Encourage all attendees to provide information cards or handouts for each plant they bring to swap.
Make it fun… invite a guest speaker, specialty vendors, local garden clubs, etc.!
You can create a fun and social atmosphere by incorporating some local groups including garden clubs & Master Gardeners. You can even host an informative garden talk!
Inviting specialty vendors can also add value for attendees! This can also add revenue to your event by charging vendors a small participation fee. A plant swap is a great opportunity for people to connect with others who share their passion for gardening. Encourage attendees to share their gardening experiences, tips and tricks, and to make new friends.
Uggg… what about the leftovers?
There will always be left over plants. You should have a plan on how to distribute them. Sadly, there will be some plants that don’t find a home. In order to ensure those plants don’t go to waste, be sure to advise all attendees what to do with them.
You can have the attendees who brought them be responsible to take them back You can also have a free pile where they are placed, and then other people who may not have wanted to trade for them, will want to take them for free. You can also make arrangements with a local school or community garden, or ask attendees to take them home with them.
If this is a community event, you will want to be sure to have an email sign up sheet at your registration table.
This will allow you to follow up with attendees and thank them for their participation. Sending a thank you email to all attendees will help in enticing them for future events.
You can also create a Google Form survey to all of the attendees requesting feedback on the event. For example asking them what they enjoyed, and what they would like to see at future events.
It also provides you the opportunity to invite them to future events you may be hosting for the community.
Here are some additional helpful tips on how to divide, care for and prepare your transplants for the exchange:
*The best time to divide a plant is shortly after it emerges in spring.
*Try to divide the plants as close to the plant exchange date/time as possible.
*Loosen the soil around the plants perimeter and then use a sharp spade or knife to cut through the roots to divide. Be sure to keep a large root clump with the plant to ensure successful transplanting.
*Put your divisions in practical, temporary containers: paper cups, disposable aluminum muffin cups, tin cans, plastic containers, plastic plant pots/ terra-cotta pots or any other container you have handy. Just be sure to add drainage holes to water tight containers.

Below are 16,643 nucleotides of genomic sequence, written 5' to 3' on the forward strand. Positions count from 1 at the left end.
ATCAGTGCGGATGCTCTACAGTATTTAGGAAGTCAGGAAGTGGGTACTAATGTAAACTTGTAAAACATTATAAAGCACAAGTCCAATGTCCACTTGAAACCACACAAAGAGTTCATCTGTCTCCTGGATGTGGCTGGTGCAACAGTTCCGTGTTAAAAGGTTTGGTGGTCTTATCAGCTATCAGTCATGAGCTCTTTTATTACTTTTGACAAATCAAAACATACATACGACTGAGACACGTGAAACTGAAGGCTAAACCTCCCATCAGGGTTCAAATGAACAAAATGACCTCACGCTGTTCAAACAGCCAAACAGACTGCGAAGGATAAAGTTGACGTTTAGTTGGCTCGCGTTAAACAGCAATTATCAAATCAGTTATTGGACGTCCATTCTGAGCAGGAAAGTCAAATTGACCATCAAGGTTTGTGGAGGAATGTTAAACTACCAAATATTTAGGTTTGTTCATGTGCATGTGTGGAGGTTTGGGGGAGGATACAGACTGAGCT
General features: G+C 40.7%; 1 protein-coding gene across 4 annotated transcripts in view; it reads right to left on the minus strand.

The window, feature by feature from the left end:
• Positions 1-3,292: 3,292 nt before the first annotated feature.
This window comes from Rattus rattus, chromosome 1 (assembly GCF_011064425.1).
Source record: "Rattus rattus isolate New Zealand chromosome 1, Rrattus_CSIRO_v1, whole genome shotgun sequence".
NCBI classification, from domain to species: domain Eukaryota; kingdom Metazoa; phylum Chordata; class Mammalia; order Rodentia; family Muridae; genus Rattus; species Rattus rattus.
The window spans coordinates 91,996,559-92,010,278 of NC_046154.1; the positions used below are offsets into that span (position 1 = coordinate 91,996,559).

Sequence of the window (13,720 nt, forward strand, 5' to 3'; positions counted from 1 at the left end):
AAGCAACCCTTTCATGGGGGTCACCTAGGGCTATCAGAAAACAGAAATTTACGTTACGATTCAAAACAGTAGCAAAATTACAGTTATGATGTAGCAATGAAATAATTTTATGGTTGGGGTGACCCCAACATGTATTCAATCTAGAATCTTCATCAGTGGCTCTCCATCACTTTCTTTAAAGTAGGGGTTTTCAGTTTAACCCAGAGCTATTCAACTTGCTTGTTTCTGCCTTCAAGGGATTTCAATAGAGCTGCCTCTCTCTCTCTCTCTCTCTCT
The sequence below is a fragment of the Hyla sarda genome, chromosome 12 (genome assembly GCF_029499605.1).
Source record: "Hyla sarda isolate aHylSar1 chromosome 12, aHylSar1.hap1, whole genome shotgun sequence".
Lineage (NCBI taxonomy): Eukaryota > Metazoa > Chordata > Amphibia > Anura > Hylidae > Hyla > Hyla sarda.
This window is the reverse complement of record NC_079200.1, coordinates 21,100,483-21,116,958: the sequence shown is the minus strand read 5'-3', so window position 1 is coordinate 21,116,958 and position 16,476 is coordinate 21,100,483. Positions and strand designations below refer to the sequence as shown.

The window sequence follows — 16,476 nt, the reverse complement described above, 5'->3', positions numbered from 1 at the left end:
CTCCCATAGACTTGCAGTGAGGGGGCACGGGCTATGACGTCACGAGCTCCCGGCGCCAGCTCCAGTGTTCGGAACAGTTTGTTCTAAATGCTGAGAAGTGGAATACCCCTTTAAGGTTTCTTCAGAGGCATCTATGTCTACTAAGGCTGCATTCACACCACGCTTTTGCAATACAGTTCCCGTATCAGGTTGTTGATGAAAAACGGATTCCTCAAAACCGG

*Give a tag/label with each division including: name/variety of plant, sun/shade requirements, mature plant size- height and diameter, water/soil requirements, zone hardiness, perennial or annual. A nice description for ‘new’ gardeners will be so appreciated.
*Make sure to plant/water as soon as possible once you have the plants in their new location.
How to harvest seedlings:
*Be sure the seedlings are at least 6-12 inches tall with at least 2 sets of true leaves.
*Get all the plants roots.
*Replant the seedling into a small container with appropriate drainage holes and gently water immediately.
Plants that divide easily and transplant well include:
*Bee’s Balm (Monarda)
*Black Eye Susan, Shasta Daisies and any Coneflowers
*any early blooming bulbs that have bloomed and died back at least half way- Snow Drops, Crocus, Daffodils, Tulips
PRO TIP: I always say, if in doubt, do without… so if you are not sure about one of your plants, ASK! Or look up in a good garden guild any special tricks that certain plants may have before you divide if you are not sure.
Hosting a spring perennial plant swap can be a fun and rewarding experience for both you and your community. By following these steps, you can ensure that your event is well-planned, well-attended, and enjoyable for all.
I certainly hope you are encouraged to garden. Even if you start with only two or three of these things, that’s a great start!
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Until next time friends, eat fresh, shop local, & have a happy day,